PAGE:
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Now is the time to act to curb global warming

July 01, 2006

Re "Greenland's Ice Sheet Is SlipSliding Away," June 25

Change begins with information. Widespread education about the problem coupled with ways in which we, as concerned citizens, can begin to reduce our own carbon dioxide emissions is a vital beginning. But this global crisis demands strong leadership. Rep. Henry Waxman (D-Los Angeles) has introduced the Safe Climate Act, which by 2050 would cut emissions to 80% of 1990 levels; Sens. James Jeffords (I-Vt.) and Barbara Boxer (D-Calif.) are expected to bring a similar bill to the Senate in the near future. These leadership responses are critical. And while glacially slow in forming, they are the result of the dogged efforts of reporters who continue to study and report the facts, even if they are inconvenient.

MAYWA MONTENEGRO

Thousand Oaks

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Re "Panel Affirms Global Warming," June 23

With the National Research Council reporting that the preponderance of scientific evidence shows Earth is heating and that human activity is probably responsible for most of it, conservative leaders need to shake free of their ideological shackles. The political problem is that conservatives believe a free market is the most efficient vehicle for solving human problems. However, long latency between cause and effect means that markets cannot react retroactively to stem greenhouse emissions once the problem's severity becomes apparent. Therefore, governments must intervene to change human behavior.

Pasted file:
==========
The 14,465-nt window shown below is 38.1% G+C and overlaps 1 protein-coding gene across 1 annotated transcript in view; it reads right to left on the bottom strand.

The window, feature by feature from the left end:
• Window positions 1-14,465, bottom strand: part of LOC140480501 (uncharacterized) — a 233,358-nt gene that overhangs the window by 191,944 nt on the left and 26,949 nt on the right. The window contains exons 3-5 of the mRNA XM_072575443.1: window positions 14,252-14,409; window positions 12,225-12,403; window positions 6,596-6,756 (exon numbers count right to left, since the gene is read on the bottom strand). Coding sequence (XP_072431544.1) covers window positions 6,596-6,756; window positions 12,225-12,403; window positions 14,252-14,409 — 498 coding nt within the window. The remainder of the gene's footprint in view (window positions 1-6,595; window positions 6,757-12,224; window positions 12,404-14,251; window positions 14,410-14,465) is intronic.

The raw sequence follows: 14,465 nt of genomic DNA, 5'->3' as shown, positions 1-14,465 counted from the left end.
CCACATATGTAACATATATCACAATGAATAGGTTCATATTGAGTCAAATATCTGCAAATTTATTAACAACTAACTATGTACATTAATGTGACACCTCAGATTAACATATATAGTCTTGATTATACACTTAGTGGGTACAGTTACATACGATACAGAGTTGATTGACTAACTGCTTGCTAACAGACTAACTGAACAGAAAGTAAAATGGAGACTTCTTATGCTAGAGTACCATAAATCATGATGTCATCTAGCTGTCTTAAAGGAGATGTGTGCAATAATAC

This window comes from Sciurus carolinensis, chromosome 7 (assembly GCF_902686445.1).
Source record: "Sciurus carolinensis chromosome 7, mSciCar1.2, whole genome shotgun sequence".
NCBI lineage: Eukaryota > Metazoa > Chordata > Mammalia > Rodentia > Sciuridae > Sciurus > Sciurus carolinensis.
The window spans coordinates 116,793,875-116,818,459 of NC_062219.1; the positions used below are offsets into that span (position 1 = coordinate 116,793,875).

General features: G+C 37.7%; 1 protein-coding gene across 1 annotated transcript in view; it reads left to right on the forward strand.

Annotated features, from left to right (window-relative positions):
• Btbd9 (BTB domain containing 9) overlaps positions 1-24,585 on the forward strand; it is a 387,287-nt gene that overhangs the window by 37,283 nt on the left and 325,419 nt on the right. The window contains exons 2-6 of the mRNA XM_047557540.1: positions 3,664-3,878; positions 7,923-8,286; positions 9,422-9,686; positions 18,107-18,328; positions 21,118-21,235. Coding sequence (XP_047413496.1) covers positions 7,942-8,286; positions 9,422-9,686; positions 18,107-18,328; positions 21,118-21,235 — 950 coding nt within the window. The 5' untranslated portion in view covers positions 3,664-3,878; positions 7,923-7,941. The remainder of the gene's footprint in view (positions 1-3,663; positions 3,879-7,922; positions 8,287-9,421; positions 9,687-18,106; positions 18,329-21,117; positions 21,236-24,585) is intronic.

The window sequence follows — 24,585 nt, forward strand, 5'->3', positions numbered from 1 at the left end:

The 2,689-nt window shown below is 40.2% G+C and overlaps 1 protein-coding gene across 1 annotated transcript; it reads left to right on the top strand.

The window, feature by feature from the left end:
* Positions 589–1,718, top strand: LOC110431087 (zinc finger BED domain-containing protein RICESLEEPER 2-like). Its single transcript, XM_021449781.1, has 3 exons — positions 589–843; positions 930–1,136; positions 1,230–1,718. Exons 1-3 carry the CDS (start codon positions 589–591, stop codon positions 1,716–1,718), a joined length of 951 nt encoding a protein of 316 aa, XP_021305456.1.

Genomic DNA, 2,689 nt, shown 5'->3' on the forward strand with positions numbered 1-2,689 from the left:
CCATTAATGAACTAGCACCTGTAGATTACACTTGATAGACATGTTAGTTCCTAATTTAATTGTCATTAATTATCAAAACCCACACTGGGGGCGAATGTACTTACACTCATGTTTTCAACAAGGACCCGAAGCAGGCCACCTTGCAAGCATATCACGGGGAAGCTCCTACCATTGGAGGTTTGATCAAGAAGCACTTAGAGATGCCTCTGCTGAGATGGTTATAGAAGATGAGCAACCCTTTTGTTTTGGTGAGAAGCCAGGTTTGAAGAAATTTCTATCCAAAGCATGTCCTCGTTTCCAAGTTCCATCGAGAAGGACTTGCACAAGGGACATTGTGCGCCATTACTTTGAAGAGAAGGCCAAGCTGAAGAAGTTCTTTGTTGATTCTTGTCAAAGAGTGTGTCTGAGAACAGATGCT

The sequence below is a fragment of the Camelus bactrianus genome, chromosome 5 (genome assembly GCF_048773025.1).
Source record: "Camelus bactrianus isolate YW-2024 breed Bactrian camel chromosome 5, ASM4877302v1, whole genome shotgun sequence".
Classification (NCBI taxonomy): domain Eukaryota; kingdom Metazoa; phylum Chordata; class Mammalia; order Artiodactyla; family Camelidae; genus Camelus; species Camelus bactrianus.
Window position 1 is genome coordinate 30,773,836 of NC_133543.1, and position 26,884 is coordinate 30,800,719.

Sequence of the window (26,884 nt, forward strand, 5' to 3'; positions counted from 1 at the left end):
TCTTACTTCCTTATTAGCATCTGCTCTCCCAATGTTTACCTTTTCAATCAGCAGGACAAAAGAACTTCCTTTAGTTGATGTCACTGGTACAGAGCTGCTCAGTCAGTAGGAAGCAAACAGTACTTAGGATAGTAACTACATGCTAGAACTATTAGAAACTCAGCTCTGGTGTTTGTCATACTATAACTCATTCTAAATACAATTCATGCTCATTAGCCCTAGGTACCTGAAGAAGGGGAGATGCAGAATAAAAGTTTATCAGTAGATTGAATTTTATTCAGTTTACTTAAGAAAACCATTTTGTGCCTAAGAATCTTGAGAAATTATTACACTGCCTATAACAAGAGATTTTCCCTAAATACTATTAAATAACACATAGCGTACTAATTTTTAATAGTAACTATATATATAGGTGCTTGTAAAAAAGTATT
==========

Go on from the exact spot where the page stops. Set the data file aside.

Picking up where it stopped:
Critics who hope that global warming isn't real should apply risk-benefit analyses to compare the cost of changing the world now against the costs borne by global environmental upheaval in the future.

BERNARD ROTH

Santa Barbara

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